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Our mission is to promote excellence in clinical diagnosis, research, technical development, and education in cardiovascular imaging.
Our mission is to promote excellence in research, practice, education and policy in cardiovascular health, primary and secondary prevention.
Our mission is to reduce the burden of cardiovascular disease through percutaneous cardiovascular interventions.
Improving the quality of life and reducing sudden cardiac death by limiting the impact of heart rhythm disturbances.
Our mission is to improve quality of life and longevity, through better prevention, diagnosis and treatment of heart failure, including the establishment of networks for its management, education and research.
The ESC Working Groups' goal is to stimulate and disseminate scientific knowledge in different fields of cardiology.
The ESC Councils' goal is to share knowledge among medical professionals practicing in specific cardiology domains.
The first speaker was Dr. Kjetil Sunde from Norway who discussed mechanical devices in cardiac arrest. Real life CPR is often suboptimal because of poor performance and operator fatigue. Therefore, mechanical CPR devices have been investigated for their ability to improve outcomes. Some of these devices were shown to be useful even during patient transport. The ongoing LINC study is evaluating in 2500 patients the ability of one such device to improve patient outcomes. Another device was tested in a randomized trial and found to be associated with worse neurological outcomes. Wik et al reported on another randomized trial of a mechanical device vs. manual CPR and showed no overall benefit. Nevertheless, these devices can be useful in special situations such as during catheterization or as a bridge to allow PCI. Other patients may gain benefit from such devices during transport or as a bridge to cardio-pulmonary bypass. Studies are ongoing for these indications. Other options are LV assist devices which have been used, mostly in animal experiments, during cardiac arrest with evidence of maintenance of cerebral and coronary circulation. Current guidelines state that the evidence is insufficient to support or refute the use of mechanical devices during CPR but ongoing studies should provide more definitive evidence.
The second talk was given by Dr. Uwe Zeimer of Germany about pharmacological management post cardiac arrest in STEMI. The PREMIER registry included patients with STEMI diagnosed in the pre hospital setting. Of about 2400 patients included in the registry, 190 had cardiac arrest in the ambulance. In patients presenting with asystole or PEA, mortality was about 60% and among patients presenting with VF it was about half. Patients given reperfusion therapy did better than others. The diagnosis of STEMI among survivors of cardiac arrest can be challanging. History and biomarkers are often not helpful and the ECG is the main diagnostic aid. In terms of medical management, amiodarone has shown benefit in patients with refractory VF, not necessarliy with STEMI. Epinephrine has been used widely during cardiac arrest but its value has been recently challenged. A recent paper in the JAMA compared epinephrine to no epinephrine in cardiac arrest and found short term, but not longer term benefit for epinephrine. Further studies are needed. The role of fibrinolysis has been examined in small studies in patients after cardiac arrest. However, the TROICA study of patients with cardiac arrest of presumed cardiac origin did not find a beneficial effect of tenecteplase in these patients. However, if STEMI is documented and the patient has had VF, primary PCI should be considered. Dr. Susanna Price from the UK discussed the issue of cardiac rupture, including free wall and septal rupture. The typical symptom of cardiac rupture is syncope followed by shock in about 60% of cases. About 40% of cases may be subacute. The incidence of cardiac rupture has been declining with the widespread introduction of reperfusion therapy. The rates of death from EMD have been declining. Patients with cardiac rupture more commonly present with STEMI, are more often elderly and females and have less prior infarctions. The delay to reperfusion is associated with the risk of rupture. Primary PCI does not prevent the risk of free wall rupture, although it occurs less than with thrombolysis. After intervention, ruptures more often occur in the first 24 hours. Surgery offers the only chance of survival. VSR is a rarer complication. Prognosis is more influenced by RV dilatation and failure than LV function. Location of the rupture is also important prognostically. The challenge for the future is to find ways to stabilize patients until later percutaneous or surgical correction can be performed. Dr. JP Henriques from the Netherlands discussed cardiogenic shock. Inotropic agents have not been shown to improve outcome in cardiogenic shock. The SHOCK trial, while initially a negative trial, did show a benefit for revascularization, although a smaller one than originally anticipated. The use of IABP has been generally recommended by guidelines until recently, although a meta analysis of controlled studies showed no sign of benefit. This recommendation has been downgraded by the 2012 STEMI guidelines. The CRISP AMI. Study showed no effect of IABP on the reduction of infarct size in patients with a large anterior MI. The IABP SHOCK II trial published in this meeting failed to show any benefit for the IABP in cardiogenic shock. There is some experience with Tandem heart and ECMO in this situation. Impella improves hemodynamic parameters but mortality has not been shown to be favourably affected. There are ongoing studies of this device in STEMI.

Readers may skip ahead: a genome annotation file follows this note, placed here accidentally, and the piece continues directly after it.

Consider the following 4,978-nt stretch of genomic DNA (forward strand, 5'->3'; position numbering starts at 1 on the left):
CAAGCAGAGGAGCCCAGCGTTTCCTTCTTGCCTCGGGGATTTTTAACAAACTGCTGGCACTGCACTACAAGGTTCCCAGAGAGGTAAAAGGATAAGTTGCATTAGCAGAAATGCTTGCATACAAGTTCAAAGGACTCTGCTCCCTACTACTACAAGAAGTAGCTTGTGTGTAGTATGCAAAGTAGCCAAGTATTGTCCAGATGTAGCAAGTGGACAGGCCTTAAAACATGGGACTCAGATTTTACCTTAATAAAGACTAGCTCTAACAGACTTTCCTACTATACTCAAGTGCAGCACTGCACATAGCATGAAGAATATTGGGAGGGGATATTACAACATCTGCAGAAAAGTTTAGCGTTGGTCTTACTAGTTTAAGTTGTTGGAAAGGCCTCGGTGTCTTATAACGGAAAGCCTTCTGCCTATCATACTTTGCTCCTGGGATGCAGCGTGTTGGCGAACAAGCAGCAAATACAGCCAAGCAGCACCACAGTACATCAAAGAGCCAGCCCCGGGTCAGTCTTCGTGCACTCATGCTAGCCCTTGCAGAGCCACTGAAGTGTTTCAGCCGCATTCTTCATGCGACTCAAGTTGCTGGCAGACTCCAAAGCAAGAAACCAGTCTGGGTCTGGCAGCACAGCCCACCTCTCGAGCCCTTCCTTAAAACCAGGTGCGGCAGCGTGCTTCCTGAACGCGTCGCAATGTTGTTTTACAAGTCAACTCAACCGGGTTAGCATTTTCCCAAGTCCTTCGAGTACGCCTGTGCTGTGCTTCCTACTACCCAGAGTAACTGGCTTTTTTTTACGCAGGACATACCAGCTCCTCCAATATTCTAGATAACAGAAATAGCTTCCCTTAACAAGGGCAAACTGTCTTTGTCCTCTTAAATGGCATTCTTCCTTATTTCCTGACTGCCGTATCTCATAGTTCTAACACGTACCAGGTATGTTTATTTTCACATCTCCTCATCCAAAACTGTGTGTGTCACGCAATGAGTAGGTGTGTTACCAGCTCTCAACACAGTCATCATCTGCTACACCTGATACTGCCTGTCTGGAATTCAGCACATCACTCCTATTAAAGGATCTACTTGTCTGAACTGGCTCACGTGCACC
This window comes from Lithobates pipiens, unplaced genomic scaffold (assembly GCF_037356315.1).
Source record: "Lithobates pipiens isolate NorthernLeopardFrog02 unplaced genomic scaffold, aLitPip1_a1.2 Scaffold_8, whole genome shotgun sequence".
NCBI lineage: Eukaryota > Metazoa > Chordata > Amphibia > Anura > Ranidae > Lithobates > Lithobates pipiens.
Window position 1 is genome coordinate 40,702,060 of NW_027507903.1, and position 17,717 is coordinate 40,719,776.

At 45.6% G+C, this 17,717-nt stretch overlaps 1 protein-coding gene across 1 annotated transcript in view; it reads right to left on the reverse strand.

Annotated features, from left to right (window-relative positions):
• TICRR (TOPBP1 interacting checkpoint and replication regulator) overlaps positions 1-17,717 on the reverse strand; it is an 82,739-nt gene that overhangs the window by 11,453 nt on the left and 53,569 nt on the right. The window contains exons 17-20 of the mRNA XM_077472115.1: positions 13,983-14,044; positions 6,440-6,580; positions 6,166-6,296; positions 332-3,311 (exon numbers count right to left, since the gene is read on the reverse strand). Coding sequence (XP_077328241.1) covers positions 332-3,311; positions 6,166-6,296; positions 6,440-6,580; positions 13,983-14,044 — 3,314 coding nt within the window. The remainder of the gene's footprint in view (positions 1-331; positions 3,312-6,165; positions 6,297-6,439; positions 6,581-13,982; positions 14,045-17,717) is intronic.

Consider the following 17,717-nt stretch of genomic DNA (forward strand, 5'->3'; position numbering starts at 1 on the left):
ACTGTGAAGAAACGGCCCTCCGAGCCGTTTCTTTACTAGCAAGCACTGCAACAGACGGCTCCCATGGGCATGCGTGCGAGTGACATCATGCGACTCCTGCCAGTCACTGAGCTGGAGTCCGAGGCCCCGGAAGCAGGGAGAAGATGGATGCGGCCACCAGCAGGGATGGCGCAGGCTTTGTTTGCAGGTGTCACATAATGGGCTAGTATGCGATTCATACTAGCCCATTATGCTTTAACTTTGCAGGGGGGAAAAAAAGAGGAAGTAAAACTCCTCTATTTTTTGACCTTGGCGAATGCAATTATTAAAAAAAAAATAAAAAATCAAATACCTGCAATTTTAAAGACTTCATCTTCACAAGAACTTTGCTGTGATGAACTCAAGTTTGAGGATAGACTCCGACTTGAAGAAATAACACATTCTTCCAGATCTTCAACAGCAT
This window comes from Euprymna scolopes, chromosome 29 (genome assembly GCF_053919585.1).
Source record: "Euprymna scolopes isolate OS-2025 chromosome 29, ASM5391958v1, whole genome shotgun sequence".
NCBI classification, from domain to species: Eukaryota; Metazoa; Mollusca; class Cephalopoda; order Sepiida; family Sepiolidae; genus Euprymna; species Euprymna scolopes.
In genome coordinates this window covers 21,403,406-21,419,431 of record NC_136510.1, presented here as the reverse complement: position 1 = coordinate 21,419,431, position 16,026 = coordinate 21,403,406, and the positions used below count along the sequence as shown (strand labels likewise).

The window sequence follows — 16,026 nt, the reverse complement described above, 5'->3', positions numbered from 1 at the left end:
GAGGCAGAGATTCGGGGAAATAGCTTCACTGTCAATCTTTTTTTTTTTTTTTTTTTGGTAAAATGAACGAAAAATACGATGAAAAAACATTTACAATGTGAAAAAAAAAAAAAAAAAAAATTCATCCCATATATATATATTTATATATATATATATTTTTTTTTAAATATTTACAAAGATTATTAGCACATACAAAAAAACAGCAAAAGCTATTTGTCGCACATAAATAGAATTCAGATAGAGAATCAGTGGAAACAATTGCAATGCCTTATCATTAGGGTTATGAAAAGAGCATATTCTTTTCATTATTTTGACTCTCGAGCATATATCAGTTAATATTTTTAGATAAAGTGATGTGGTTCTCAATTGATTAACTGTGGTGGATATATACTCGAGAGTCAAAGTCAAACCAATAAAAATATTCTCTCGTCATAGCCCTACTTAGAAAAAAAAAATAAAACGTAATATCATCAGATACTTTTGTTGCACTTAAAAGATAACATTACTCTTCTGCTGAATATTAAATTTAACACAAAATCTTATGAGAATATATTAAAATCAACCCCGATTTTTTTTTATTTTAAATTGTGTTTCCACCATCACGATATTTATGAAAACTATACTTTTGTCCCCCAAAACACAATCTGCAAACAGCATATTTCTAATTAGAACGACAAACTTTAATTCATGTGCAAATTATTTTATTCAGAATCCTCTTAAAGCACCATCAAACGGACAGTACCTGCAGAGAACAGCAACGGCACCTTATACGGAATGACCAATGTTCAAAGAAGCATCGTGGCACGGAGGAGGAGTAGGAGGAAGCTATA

Acute complications of ST-elevation myocardial infarction
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